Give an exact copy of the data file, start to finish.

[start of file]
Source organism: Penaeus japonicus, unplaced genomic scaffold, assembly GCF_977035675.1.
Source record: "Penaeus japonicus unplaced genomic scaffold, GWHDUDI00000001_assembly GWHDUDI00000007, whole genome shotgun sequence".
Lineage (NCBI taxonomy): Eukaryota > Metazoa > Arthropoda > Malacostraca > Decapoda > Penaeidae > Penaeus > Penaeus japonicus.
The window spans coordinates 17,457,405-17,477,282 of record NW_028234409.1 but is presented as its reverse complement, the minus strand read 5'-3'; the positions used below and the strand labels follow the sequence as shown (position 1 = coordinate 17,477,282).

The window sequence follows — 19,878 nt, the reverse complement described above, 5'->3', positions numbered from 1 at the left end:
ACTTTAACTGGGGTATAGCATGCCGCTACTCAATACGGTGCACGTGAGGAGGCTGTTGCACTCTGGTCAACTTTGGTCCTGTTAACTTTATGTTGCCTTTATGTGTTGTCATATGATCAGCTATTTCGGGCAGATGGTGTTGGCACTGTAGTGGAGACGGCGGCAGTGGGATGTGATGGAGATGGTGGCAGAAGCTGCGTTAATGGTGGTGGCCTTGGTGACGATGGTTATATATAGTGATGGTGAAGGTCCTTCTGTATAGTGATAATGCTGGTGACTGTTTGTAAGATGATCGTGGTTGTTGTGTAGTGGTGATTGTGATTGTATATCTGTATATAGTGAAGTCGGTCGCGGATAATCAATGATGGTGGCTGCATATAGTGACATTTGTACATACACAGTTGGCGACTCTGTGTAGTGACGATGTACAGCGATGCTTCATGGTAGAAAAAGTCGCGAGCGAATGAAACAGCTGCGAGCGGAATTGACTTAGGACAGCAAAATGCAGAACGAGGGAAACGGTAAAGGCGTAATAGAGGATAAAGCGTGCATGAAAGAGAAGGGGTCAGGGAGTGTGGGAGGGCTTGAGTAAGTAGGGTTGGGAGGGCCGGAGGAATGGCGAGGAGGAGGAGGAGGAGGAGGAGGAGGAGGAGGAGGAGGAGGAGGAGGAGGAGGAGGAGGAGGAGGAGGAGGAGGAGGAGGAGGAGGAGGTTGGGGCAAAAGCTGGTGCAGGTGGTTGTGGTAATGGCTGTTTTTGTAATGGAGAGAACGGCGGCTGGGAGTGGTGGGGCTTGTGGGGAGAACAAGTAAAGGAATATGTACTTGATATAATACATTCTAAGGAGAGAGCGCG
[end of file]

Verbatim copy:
Source organism: Penaeus japonicus, unplaced genomic scaffold, assembly GCF_977035675.1.
Source record: "Penaeus japonicus unplaced genomic scaffold, GWHDUDI00000001_assembly GWHDUDI00000007, whole genome shotgun sequence".
Lineage (NCBI taxonomy): Eukaryota > Metazoa > Arthropoda > Malacostraca > Decapoda > Penaeidae > Penaeus > Penaeus japonicus.
The window spans coordinates 17,457,405-17,477,282 of record NW_028234409.1 but is presented as its reverse complement, the minus strand read 5'-3'; the positions used below and the strand labels follow the sequence as shown (position 1 = coordinate 17,477,282).

The window sequence follows — 19,878 nt, the reverse complement described above, 5'->3', positions numbered from 1 at the left end:
ACTTTAACTGGGGTATAGCATGCCGCTACTCAATACGGTGCACGTGAGGAGGCTGTTGCACTCTGGTCAACTTTGGTCCTGTTAACTTTATGTTGCCTTTATGTGTTGTCATATGATCAGCTATTTCGGGCAGATGGTGTTGGCACTGTAGTGGAGACGGCGGCAGTGGGATGTGATGGAGATGGTGGCAGAAGCTGCGTTAATGGTGGTGGCCTTGGTGACGATGGTTATATATAGTGATGGTGAAGGTCCTTCTGTATAGTGATAATGCTGGTGACTGTTTGTAAGATGATCGTGGTTGTTGTGTAGTGGTGATTGTGATTGTATATCTGTATATAGTGAAGTCGGTCGCGGATAATCAATGATGGTGGCTGCATATAGTGACATTTGTACATACACAGTTGGCGACTCTGTGTAGTGACGATGTACAGCGATGCTTCATGGTAGAAAAAGTCGCGAGCGAATGAAACAGCTGCGAGCGGAATTGACTTAGGACAGCAAAATGCAGAACGAGGGAAACGGTAAAGGCGTAATAGAGGATAAAGCGTGCATGAAAGAGAAGGGGTCAGGGAGTGTGGGAGGGCTTGAGTAAGTAGGGTTGGGAGGGCCGGAGGAATGGCGAGGAGGAGGAGGAGGAGGAGGAGGAGGAGGAGGAGGAGGAGGAGGAGGAGGAGGAGGAGGAGGAGGAGGAGGAGGAGGAGGAGGAGGAGGTTGGGGCAAAAGCTGGTGCAGGTGGTTGTGGTAATGGCTGTTTTTGTAATGGAGAGAACGGCGGCTGGGAGTGGTGGGGCTTGTGGGGAGAACAAGTAAAGGAATATGTACTTGATATAATACATTCTAAGGAGAGAGCGCG